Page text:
The kantha cloths, typical of Bangladesh and West Bengal, are an ancient tradition of resourcefulness and fine stitchery. The word kantha itself derives from the Sanskrit for ‘rags’, a reminder of the humble materials from which each kantha is made.
Layers of old, discarded saris and dhotis form the kantha, held together through intricate rows of running stitch. Embroidered stitches unite the multiple layers of salvaged cotton to form an un-wadded quilt, and characterise the kantha with a pleasing regularity.
Well-worn fragments and scraps of fabric are favoured for their softness from wear, and show a thrifty approach to the women who first made the kantha. The richly textured, stitched surface has a comforting hand feel, while the bright and joyful colours of the fabrics lend the cloth spontaneous beauty.
For centuries, women in West Bengal and Bangladesh created kantha cloths of varying sizes to use in the home, a skill that would be passed down the family from generation to generation. The functional quilts were used to keep the family warm as bedcovers, for mats to pray on and to wrap precious items in the home such as books.
Ceremonial kanthas would be elaborately embroidered, with motifs of animals, flowers and birds, depicting scenes of everyday life. Sometimes, three generations would work on a kantha together at one time, stitching in motifs to represent desires and dreams.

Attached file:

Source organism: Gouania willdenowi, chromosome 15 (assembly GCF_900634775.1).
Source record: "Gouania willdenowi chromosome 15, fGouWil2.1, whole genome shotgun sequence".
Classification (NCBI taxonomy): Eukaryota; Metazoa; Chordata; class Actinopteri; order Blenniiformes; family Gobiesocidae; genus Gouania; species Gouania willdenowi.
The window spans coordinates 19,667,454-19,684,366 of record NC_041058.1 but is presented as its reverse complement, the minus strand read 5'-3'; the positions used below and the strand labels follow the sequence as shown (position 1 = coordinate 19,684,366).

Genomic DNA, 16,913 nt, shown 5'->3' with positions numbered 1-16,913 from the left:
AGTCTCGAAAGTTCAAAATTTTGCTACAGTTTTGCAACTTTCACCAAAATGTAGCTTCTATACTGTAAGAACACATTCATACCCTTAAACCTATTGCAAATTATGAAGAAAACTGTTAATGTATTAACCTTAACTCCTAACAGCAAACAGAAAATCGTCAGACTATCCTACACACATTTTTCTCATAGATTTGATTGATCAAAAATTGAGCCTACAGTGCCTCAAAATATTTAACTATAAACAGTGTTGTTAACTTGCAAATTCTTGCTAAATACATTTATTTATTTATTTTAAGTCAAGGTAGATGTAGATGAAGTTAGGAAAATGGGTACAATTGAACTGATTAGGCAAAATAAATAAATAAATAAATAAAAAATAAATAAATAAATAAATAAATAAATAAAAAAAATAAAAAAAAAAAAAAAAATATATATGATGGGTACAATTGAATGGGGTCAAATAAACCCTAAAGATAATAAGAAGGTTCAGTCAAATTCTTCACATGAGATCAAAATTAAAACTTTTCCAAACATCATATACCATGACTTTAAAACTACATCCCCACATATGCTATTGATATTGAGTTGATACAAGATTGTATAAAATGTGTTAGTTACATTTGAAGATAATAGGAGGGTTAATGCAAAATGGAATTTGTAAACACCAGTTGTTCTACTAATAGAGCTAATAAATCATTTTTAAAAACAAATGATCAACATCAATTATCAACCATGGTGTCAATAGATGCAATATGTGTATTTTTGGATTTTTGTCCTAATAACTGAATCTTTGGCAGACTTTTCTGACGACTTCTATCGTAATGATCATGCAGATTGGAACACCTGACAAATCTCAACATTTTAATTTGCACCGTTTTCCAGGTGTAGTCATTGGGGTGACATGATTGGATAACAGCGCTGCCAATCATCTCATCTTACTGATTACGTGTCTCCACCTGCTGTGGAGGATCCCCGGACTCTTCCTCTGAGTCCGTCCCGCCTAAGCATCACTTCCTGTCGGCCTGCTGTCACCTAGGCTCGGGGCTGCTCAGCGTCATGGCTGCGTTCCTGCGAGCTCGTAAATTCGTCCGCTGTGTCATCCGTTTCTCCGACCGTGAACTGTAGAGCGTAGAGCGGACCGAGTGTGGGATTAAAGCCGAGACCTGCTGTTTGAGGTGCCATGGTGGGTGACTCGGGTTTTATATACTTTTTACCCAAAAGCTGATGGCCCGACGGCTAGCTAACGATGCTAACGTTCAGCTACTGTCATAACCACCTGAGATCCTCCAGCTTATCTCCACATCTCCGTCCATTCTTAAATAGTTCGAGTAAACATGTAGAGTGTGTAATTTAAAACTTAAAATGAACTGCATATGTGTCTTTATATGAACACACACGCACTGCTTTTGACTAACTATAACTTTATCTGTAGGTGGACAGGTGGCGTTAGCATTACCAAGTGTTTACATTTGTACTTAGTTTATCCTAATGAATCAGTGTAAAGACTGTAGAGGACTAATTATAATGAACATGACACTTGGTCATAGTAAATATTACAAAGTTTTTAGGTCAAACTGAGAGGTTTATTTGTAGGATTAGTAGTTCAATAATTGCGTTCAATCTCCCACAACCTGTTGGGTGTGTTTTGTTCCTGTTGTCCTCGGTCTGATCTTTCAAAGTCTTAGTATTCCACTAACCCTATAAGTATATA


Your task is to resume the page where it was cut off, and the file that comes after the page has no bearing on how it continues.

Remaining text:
The notion of using old and worn fabrics to create the cloths was not only a resourceful approach, it carried a sentimental value too. In Bangladesh, using old cloth is believed to keep one from harm.
Kantha’s in the home were precious objects to the family, and were stitched for loved ones as gifts of thanks and blessings. Women developed their own individual stitches, almost like a signature, as a unique form of expression, and a sense of individuality and creativity. With designs ranging from geometric to highly decorative, no two kanthas are ever alike, with each recalling the very hand of their maker.
The kantha gowns and quilts in the TOAST collection have been made by small groups of crafts-women in West Bengal, who are part of the fair trade cooperative Sasha. As is tradition, the crafts-women sit in circles as they work, selecting the recycled saris themselves and the colours they think match, and hand stitching each piece together. It is a laborious, time-consuming process and each crafts-women is responsible for a single cloth.
The women pass stories between one another while they sew, the older generations helping the younger with techniques and tips. They take great pride in their creations and the way in which certain, unplanned colour combinations suddenly sing. It is a privilege to have worked with the same group for over ten years, and to be able to help – in a small way – sustain this traditional technique.